In Fulfillment, Location Makes a Difference
Fulfillment centers that know how to work direct response campaigns and integrate with customer service and order management functions are essential to a successful DRTV campaign. You can say the same about location. Choosing a fulfillment partner with the right location plays an equally important role in maximizing profits and satisfying your customers.
Rule #1: Be Near Your Customers
The majority of the US population resides east of the Mississippi. In a national direct-to-consumer campaign, you are closer to more customers if you’re on the east coast. Why is this important? The closer the customers, the lower the transportation costs (a penny gained). Shorter transit times create happier customers (a penny earned).
Consider the alternative. If you locate fulfillment in a western state, such as California, the vast majority of your packages (typically 70%-80%) will ship over the Rockies to eastern points. Longer distances mean crossing more freight zones. That translates to higher costs and longer delivery times. The smaller balance of packages stay on the west coast and ship relatively cheaper and faster.
However, if you use a fulfillment partner located in the East, the shipping equation is inverted. The vast majority of packages will now ship shorter distances crossing fewer freight zones. Packages reach customers faster and at a lower cost. You’ll also be able to provide better service to customers who desire expedited delivery via ground shipments. You won’t have to charge expedited shipping fees, so both you and your customers will be happy.
Additional benefits for faster transit times also include:
- Fewer calls to customer service to inquire about orders.
- Less time for customers to experience buyer’s remorse and cancel their orders.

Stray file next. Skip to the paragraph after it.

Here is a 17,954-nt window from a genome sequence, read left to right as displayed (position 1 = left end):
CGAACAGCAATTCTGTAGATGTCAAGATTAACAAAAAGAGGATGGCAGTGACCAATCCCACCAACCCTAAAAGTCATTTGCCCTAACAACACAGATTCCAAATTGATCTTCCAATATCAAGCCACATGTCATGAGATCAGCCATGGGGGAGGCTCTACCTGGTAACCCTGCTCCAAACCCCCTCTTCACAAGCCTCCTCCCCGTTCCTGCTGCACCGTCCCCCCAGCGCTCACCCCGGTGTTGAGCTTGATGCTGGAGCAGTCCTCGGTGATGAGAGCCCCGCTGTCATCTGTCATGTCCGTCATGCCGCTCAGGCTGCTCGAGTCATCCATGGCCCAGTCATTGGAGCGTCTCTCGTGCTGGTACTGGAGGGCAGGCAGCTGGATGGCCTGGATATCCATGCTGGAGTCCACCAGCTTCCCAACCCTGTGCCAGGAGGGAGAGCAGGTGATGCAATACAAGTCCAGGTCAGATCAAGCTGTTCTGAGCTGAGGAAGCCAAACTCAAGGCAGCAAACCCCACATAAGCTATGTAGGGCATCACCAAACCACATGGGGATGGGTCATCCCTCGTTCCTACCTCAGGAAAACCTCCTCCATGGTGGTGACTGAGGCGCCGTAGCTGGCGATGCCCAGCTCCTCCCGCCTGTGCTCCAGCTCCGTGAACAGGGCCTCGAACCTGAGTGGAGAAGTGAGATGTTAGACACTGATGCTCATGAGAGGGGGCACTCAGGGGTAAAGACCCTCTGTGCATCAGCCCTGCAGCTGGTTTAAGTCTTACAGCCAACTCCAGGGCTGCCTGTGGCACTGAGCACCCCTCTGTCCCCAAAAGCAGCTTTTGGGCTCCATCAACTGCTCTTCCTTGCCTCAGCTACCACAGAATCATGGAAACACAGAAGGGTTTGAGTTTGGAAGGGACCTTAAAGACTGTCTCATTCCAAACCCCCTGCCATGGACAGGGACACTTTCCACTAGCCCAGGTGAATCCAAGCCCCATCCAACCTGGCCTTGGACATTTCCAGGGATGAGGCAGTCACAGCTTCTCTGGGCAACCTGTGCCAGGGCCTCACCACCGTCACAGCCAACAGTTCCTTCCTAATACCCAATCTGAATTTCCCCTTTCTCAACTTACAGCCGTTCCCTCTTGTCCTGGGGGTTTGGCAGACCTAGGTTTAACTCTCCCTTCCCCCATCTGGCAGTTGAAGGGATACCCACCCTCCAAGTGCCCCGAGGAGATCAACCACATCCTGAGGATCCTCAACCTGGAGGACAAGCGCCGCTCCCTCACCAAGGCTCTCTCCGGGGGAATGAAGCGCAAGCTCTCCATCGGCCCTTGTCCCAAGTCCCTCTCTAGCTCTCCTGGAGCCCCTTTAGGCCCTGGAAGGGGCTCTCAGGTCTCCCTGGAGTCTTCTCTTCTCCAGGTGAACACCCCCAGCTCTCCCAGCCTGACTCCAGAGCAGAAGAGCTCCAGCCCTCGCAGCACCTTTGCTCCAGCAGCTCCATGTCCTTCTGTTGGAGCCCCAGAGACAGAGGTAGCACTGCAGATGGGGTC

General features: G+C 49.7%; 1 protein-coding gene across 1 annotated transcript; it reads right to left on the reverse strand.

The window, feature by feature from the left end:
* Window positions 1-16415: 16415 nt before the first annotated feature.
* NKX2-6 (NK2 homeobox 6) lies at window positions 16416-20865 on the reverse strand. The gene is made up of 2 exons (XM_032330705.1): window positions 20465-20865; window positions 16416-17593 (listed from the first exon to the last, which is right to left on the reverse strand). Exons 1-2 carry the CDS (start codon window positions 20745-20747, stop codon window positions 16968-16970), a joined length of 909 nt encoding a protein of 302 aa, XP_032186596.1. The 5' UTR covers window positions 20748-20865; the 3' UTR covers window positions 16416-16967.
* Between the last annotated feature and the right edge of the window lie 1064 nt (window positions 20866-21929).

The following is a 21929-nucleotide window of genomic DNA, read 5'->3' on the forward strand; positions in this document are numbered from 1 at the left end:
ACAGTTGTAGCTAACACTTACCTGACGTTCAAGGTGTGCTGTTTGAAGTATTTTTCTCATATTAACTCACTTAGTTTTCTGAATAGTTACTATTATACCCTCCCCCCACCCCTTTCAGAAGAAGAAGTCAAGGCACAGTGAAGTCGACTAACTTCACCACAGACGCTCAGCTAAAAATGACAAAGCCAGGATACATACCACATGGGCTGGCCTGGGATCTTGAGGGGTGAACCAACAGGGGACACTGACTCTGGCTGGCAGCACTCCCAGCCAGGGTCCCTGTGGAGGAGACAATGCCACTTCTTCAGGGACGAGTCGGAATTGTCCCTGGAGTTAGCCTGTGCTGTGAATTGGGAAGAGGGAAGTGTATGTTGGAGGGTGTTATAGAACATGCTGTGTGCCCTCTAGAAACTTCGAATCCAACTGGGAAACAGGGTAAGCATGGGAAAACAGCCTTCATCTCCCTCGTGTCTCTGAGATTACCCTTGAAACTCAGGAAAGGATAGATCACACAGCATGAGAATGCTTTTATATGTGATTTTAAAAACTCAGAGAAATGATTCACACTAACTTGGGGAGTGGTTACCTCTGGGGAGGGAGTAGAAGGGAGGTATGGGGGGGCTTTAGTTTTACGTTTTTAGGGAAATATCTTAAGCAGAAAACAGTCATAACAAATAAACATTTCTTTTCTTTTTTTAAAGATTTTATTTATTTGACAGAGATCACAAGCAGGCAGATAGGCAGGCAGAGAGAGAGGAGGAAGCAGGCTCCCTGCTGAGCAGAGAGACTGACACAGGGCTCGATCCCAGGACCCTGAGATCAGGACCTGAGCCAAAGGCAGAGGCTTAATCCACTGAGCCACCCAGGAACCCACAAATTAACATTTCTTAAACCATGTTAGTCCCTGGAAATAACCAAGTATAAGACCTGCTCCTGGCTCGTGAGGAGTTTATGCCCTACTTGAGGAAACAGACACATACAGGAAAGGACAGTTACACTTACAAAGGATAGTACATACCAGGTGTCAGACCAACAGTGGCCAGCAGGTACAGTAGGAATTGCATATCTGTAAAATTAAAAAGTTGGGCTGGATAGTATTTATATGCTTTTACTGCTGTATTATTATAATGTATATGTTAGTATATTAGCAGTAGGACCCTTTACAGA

- Lower freight costs for returned and undelivered product – something that is incredibly powerful when combined with a same-day fulfillment.
When shipping close to customers, there are often several freight options, each with a set of characteristics that balance speed with cost. Having more freight options allows you to provide what your customer wants at a price point they are willing to pay – a clear formula for success. When shipping cross country, options are limited.
Nearly every analysis we perform demonstrates the preferred economics of East Coast fulfillment locations. Although some marketers will try to solve this problem by having distribution points on both the east and west coasts. This solution holds merit, but it also introduces many challenges and should be carefully considered.
Rule #2: Ship to the East
In direct-to-consumer marketing, many products are produced in Asia. Therefore, the logical response has been to ship to West Coast ports like Long Beach, California and then to use fulfillment operators on the west coast. This equation is almost always an expensive one. Here’s why:
- West Coast ports are busy and often congested, slowing the unloading process.
- Last year labor unrest created significant issues for marketers.
- The Panama Canal expansion – opening in May 2016 – will lower the cost of shipping goods to east coast ports.
Yes, it will take a few days longer and cost a little more to ship through the Panama Canal to the East Coast. However, the extra shipping costs and time are offset in several ways:
- Warehousing and labor costs are typically much less expensive in the east versus west. Compare states like Georgia to California and you will see what we mean.
- Using California fulfillment partners can subject the marketer to California franchise taxes, which significantly increase costs.
- Shipping to most of your customers will be faster and less expensive.
Watch for additional articles on fulfillment including turnkey operations, the importance of technology, retail distribution and other ways your fulfillment provider can be a real partner.